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Managers need to stay calm. Significant market adjustments to base-bonus were made in 2021

NAREIM Talent Management meeting: Key takeaways

July 12, 2022

Most real estate investment managers made significant adjustments to base and bonuses in 2021 – and now predict cash compensation to rise only slightly in 2022.

The NAREIM Talent Management meeting discussed the results of the latest NAREIM member survey on compensation, benefits and inflation during the meeting on July 12 – with attendees largely agreeing that significant market adjustments had been made in 2021, with many firms ensuring all employees were paid on par with the market.

While member firms said there were always key groups that you would “pay up for”, one member said it was critical to ensure employees were paid at or above P50 (50th percentile of the market) – with defined functional groups paid at P75 (75th percentile/top quartile) and above.

The meeting also revealed that 60% of member firms were offering base salary increases of between 2% and 6% in 2022. The full data from the member survey on compensation and benefits, can be accessed here.

Other key takeaways from the Talent Management meeting included:

  • Culture is huge

Members said employees, particularly junior professionals, were giving more feedback on culture with many firms focused increasingly on health and wellness. One member provided monthly team building exercises, including a Peloton instructor session, while another provided free sessions on the BetterHelp mental health therapy app. The member said 18% of employees had taken up the BetterHelp sessions.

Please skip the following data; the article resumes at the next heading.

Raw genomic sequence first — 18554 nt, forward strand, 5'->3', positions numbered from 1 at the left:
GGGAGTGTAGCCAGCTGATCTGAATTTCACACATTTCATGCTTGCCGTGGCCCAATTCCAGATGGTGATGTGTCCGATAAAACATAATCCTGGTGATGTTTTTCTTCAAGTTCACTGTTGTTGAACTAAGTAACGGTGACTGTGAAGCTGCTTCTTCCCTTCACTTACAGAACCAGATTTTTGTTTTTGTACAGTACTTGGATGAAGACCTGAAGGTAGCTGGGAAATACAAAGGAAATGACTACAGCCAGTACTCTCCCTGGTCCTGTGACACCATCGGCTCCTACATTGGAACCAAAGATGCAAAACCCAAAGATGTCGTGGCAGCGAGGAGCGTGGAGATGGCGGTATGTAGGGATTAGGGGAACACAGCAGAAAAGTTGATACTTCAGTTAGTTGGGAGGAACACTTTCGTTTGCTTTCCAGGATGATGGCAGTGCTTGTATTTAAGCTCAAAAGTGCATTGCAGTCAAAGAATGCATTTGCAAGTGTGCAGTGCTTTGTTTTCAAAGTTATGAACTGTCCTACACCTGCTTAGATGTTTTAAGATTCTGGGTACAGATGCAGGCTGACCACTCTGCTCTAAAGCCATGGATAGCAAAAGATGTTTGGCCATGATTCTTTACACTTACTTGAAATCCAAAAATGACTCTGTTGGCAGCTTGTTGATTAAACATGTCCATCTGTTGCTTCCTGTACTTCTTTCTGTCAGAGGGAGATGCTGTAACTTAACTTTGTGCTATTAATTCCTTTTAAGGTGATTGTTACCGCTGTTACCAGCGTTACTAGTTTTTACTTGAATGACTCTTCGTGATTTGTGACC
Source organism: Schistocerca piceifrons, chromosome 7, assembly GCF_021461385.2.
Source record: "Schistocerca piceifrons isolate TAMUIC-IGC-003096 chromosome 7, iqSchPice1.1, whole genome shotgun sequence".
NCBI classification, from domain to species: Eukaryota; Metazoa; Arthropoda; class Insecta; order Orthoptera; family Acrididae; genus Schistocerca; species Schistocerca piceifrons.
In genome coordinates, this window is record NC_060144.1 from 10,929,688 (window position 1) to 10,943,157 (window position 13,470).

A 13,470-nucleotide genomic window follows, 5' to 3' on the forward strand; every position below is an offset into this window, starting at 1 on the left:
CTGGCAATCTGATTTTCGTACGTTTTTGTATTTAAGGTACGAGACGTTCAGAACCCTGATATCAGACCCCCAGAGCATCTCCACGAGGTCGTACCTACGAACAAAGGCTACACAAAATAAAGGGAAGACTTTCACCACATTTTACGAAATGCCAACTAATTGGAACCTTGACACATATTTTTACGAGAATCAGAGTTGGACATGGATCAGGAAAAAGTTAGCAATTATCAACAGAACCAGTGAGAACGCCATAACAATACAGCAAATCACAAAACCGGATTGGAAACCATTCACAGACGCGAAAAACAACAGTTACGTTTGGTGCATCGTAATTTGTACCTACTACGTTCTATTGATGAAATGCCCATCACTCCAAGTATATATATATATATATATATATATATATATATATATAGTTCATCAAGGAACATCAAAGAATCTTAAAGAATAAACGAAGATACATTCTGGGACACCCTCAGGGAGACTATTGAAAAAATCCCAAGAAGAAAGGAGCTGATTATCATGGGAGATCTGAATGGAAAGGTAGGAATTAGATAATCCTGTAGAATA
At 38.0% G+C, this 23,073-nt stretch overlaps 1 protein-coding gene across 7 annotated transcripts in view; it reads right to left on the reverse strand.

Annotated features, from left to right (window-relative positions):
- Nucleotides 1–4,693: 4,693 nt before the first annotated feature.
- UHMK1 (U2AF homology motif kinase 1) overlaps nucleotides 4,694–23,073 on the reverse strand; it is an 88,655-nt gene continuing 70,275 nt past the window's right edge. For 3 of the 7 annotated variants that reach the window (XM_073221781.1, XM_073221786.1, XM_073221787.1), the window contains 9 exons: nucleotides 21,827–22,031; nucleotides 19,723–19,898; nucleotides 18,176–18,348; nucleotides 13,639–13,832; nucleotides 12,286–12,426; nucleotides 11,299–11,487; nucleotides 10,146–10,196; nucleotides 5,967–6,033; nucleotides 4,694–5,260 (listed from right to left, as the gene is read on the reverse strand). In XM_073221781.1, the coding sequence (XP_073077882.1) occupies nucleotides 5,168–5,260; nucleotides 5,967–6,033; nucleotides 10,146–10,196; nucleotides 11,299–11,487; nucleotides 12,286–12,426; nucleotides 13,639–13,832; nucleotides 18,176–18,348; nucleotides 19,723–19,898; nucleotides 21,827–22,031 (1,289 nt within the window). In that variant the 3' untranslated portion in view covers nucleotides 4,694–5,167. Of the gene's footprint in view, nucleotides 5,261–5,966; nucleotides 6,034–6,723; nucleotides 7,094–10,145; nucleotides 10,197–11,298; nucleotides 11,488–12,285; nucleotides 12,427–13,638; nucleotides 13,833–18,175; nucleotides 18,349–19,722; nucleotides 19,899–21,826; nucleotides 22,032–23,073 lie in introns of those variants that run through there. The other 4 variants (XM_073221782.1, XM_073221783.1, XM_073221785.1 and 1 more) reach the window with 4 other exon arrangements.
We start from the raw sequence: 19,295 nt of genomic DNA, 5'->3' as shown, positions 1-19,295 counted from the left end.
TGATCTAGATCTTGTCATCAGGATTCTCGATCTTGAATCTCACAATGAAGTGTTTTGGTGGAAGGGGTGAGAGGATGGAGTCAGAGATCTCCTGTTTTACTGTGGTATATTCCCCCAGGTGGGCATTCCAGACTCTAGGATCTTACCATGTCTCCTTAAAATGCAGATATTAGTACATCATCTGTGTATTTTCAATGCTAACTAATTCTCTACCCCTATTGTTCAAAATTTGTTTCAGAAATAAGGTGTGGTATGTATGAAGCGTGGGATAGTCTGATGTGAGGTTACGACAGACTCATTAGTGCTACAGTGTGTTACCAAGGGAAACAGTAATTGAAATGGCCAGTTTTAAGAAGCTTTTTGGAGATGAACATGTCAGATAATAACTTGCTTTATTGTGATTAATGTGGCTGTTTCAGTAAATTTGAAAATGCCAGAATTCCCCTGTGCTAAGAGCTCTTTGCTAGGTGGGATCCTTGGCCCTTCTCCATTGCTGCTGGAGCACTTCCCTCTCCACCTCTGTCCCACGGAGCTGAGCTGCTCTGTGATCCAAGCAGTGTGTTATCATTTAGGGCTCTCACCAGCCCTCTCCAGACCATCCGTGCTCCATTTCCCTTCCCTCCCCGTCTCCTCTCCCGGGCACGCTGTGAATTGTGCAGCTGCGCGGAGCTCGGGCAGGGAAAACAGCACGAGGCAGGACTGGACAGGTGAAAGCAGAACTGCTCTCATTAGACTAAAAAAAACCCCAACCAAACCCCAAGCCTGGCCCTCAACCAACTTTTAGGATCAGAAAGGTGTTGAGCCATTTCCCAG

Other members also stressed the importance of providing teams and employees with functional-group team building opportunities or networking sessions, as well as sessions for certain seniority groups. Happy hours though were not wanted by employees, one added, instead firms were doing regional gatherings of analysts/associates, or functional group overnight offsites.

  • Manage expectations

It was critical to manage the expectations of young professionals particularly regarding compensation increases, with one member it was important to tell recent hires, who may have only been in the industry or work for the past 2-3 years, that the current increases were not sustainable in the long-term.

  • Managers advised to remain calm when employees leave

When employees did leave purely for compensation reasons, HR leaders advised managers not to panic. “We cannot be reactionary to what they are seeking,” said one member.

Another added that their firm was having to “level-set” expectations of some employees who heard colleagues or friends were paid more. They said often the employee didn’t appreciate the skills and experience difference – or the different roles. But they also said, when an employee did leave for more money, they wouldn’t be forced into a “counter-offer culture”.

Member survey on base, bonus and benefits:

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